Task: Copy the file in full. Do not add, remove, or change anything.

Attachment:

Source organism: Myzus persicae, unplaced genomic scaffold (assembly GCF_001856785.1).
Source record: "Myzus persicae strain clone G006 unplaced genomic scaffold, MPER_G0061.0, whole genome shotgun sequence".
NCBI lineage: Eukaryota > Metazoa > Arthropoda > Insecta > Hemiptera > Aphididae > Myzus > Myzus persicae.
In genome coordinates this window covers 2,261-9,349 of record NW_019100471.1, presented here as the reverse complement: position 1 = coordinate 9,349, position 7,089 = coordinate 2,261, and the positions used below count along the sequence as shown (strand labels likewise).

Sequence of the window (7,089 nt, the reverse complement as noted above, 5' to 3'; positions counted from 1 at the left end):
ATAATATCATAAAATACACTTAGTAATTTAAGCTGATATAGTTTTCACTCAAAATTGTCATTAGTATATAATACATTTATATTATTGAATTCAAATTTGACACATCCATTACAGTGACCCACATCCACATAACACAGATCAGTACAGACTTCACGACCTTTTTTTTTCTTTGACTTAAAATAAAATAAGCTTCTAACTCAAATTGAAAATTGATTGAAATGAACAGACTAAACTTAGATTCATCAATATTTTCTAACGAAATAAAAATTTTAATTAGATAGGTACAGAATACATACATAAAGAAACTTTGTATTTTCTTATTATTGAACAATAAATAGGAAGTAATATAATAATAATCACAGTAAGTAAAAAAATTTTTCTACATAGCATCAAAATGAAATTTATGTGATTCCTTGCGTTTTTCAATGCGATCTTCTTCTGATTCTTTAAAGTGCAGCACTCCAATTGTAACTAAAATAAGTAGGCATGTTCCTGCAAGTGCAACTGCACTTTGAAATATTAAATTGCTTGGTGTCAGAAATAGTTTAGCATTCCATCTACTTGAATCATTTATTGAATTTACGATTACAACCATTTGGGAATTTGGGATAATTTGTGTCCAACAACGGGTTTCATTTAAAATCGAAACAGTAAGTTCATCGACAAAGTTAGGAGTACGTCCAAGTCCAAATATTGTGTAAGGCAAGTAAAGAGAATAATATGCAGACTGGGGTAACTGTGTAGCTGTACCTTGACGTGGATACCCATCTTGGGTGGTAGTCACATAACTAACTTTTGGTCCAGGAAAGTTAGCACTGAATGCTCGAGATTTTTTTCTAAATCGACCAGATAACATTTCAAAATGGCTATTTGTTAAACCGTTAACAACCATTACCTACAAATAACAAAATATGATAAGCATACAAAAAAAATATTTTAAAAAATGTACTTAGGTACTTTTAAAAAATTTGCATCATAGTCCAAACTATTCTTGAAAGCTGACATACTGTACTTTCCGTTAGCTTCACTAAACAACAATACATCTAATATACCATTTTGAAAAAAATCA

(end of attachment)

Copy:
Source organism: Myzus persicae, unplaced genomic scaffold (assembly GCF_001856785.1).
Source record: "Myzus persicae strain clone G006 unplaced genomic scaffold, MPER_G0061.0, whole genome shotgun sequence".
NCBI lineage: Eukaryota > Metazoa > Arthropoda > Insecta > Hemiptera > Aphididae > Myzus > Myzus persicae.
In genome coordinates this window covers 2,261-9,349 of record NW_019100471.1, presented here as the reverse complement: position 1 = coordinate 9,349, position 7,089 = coordinate 2,261, and the positions used below count along the sequence as shown (strand labels likewise).

Sequence of the window (7,089 nt, the reverse complement as noted above, 5' to 3'; positions counted from 1 at the left end):
ATAATATCATAAAATACACTTAGTAATTTAAGCTGATATAGTTTTCACTCAAAATTGTCATTAGTATATAATACATTTATATTATTGAATTCAAATTTGACACATCCATTACAGTGACCCACATCCACATAACACAGATCAGTACAGACTTCACGACCTTTTTTTTTCTTTGACTTAAAATAAAATAAGCTTCTAACTCAAATTGAAAATTGATTGAAATGAACAGACTAAACTTAGATTCATCAATATTTTCTAACGAAATAAAAATTTTAATTAGATAGGTACAGAATACATACATAAAGAAACTTTGTATTTTCTTATTATTGAACAATAAATAGGAAGTAATATAATAATAATCACAGTAAGTAAAAAAATTTTTCTACATAGCATCAAAATGAAATTTATGTGATTCCTTGCGTTTTTCAATGCGATCTTCTTCTGATTCTTTAAAGTGCAGCACTCCAATTGTAACTAAAATAAGTAGGCATGTTCCTGCAAGTGCAACTGCACTTTGAAATATTAAATTGCTTGGTGTCAGAAATAGTTTAGCATTCCATCTACTTGAATCATTTATTGAATTTACGATTACAACCATTTGGGAATTTGGGATAATTTGTGTCCAACAACGGGTTTCATTTAAAATCGAAACAGTAAGTTCATCGACAAAGTTAGGAGTACGTCCAAGTCCAAATATTGTGTAAGGCAAGTAAAGAGAATAATATGCAGACTGGGGTAACTGTGTAGCTGTACCTTGACGTGGATACCCATCTTGGGTGGTAGTCACATAACTAACTTTTGGTCCAGGAAAGTTAGCACTGAATGCTCGAGATTTTTTTCTAAATCGACCAGATAACATTTCAAAATGGCTATTTGTTAAACCGTTAACAACCATTACCTACAAATAACAAAATATGATAAGCATACAAAAAAAATATTTTAAAAAATGTACTTAGGTACTTTTAAAAAATTTGCATCATAGTCCAAACTATTCTTGAAAGCTGACATACTGTACTTTCCGTTAGCTTCACTAAACAACAATACATCTAATATACCATTTTGAAAAAAATCA